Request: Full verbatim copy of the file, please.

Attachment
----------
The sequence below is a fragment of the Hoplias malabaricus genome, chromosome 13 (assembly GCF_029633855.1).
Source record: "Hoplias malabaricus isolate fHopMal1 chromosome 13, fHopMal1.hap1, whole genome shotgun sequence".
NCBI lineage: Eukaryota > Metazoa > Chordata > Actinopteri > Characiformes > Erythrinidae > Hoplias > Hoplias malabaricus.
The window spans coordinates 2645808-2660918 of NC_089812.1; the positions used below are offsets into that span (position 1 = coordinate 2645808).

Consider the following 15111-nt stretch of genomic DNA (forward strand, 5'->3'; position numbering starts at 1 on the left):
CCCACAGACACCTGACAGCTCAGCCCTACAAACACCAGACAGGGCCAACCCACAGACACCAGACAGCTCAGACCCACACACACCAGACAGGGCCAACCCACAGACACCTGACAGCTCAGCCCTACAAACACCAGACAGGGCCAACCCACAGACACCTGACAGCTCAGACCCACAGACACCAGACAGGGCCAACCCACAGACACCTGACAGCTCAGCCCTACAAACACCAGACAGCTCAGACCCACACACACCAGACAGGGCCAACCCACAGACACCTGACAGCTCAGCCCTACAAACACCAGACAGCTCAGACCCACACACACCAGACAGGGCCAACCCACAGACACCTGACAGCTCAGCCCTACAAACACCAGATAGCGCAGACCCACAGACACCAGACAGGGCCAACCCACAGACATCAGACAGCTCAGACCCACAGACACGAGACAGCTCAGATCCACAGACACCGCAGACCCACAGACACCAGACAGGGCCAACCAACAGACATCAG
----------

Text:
The sequence below is a fragment of the Hoplias malabaricus genome, chromosome 13 (assembly GCF_029633855.1).
Source record: "Hoplias malabaricus isolate fHopMal1 chromosome 13, fHopMal1.hap1, whole genome shotgun sequence".
NCBI lineage: Eukaryota > Metazoa > Chordata > Actinopteri > Characiformes > Erythrinidae > Hoplias > Hoplias malabaricus.
The window spans coordinates 2645808-2660918 of NC_089812.1; the positions used below are offsets into that span (position 1 = coordinate 2645808).

Consider the following 15111-nt stretch of genomic DNA (forward strand, 5'->3'; position numbering starts at 1 on the left):
CCCACAGACACCTGACAGCTCAGCCCTACAAACACCAGACAGGGCCAACCCACAGACACCAGACAGCTCAGACCCACACACACCAGACAGGGCCAACCCACAGACACCTGACAGCTCAGCCCTACAAACACCAGACAGGGCCAACCCACAGACACCTGACAGCTCAGACCCACAGACACCAGACAGGGCCAACCCACAGACACCTGACAGCTCAGCCCTACAAACACCAGACAGCTCAGACCCACACACACCAGACAGGGCCAACCCACAGACACCTGACAGCTCAGCCCTACAAACACCAGACAGCTCAGACCCACACACACCAGACAGGGCCAACCCACAGACACCTGACAGCTCAGCCCTACAAACACCAGATAGCGCAGACCCACAGACACCAGACAGGGCCAACCCACAGACATCAGACAGCTCAGACCCACAGACACGAGACAGCTCAGATCCACAGACACCGCAGACCCACAGACACCAGACAGGGCCAACCAACAGACATCAG